• giving them an opportunity to say everything they want to say
  • taking their needs into account and considering their views, and
  • giving them enough information about arbitration so that they can make informed decisions about it.

The rules of being a Family Law Arbitrator

Most writers in most arbitration fields bemoan the fact that arbitration has become increasingly adjudicative in nature and is not very popular.  For family law arbitration to reach its potential as a fair, feasible, desirable and thriving family law dispute resolution process, below are some rules for the Family Law Arbitrator.

Be an arbitrator, not a judge

  1. The first rule for the family law arbitrator is be an arbitrator—not a judge. The history of arbitration suggests that a family law arbitrator is someone who balances being a sage, a mediator and an arbitrator all at once.  Someone who the parties trust to make a wise decision about their future, and whose decision they will obey and respect, if they aren’t able to reach the decision by themselves..[8]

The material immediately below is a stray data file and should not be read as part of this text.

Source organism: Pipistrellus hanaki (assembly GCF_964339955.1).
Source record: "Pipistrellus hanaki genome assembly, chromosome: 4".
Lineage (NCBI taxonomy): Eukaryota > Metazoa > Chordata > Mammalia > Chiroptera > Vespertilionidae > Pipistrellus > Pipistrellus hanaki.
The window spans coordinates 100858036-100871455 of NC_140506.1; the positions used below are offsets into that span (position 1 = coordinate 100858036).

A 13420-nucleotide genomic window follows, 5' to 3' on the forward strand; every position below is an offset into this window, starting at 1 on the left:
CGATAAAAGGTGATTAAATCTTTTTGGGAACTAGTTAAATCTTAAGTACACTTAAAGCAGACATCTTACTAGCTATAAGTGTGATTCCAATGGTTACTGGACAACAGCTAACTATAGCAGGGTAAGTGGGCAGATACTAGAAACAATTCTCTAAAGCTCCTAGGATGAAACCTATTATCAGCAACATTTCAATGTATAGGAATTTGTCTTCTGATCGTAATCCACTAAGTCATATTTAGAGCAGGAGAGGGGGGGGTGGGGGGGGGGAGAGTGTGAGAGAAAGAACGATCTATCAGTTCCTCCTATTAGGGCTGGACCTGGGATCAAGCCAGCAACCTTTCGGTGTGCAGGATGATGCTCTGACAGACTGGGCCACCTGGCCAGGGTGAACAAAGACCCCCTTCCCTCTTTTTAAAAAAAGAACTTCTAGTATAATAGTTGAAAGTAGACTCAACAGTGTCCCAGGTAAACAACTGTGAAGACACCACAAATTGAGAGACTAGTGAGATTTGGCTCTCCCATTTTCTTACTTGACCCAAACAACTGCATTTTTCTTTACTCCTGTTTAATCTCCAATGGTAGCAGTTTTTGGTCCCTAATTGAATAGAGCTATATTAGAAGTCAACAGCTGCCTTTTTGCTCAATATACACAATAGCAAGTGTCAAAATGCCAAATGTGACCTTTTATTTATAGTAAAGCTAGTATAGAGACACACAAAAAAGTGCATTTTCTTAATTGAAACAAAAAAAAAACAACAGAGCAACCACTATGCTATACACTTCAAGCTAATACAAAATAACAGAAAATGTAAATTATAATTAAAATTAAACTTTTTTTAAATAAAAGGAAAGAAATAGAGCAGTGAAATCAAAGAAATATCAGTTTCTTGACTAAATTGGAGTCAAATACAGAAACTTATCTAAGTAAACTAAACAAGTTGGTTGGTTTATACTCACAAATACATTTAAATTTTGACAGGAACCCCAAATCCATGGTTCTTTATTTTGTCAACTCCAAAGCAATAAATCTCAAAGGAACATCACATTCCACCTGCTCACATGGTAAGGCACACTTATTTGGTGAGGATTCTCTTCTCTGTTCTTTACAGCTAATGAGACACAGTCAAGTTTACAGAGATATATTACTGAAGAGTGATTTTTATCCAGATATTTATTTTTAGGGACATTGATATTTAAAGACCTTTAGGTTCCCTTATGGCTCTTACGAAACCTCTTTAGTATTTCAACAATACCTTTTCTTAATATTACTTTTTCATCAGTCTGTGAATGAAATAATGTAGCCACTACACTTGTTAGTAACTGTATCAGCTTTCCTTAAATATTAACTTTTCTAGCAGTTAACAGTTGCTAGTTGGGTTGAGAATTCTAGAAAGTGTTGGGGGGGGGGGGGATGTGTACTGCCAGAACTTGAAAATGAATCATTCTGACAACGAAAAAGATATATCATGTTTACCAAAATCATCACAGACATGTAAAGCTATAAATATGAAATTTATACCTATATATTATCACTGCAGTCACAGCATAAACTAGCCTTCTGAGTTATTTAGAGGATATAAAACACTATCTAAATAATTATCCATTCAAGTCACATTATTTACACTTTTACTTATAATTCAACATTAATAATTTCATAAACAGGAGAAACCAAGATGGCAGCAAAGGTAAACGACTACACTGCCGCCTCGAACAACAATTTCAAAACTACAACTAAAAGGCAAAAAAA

Process choices

  1. The second rule for the family law arbitrator is that it is the parties’ process, not yours (btw – this is a prominent mediation rule too). In arbitration, the parties agree to arbitrate and they agree the arbitration process—the arbitrator does not determine how s/he will conduct the arbitration, s/he manages it.  The parties have process choices and process control.

Procedural justice

  1. The third rule for the family law arbitrator is be procedurally just. A procedurally just family law arbitrator will:
  • treat the parties with respect, politeness, and dignity
  • develop trust by understanding the parties narrative and needs
  • be honest and transparent
  • ensure the parties’ process control (as above) and,
  • ensure informational justice and informed consent

Be romantic!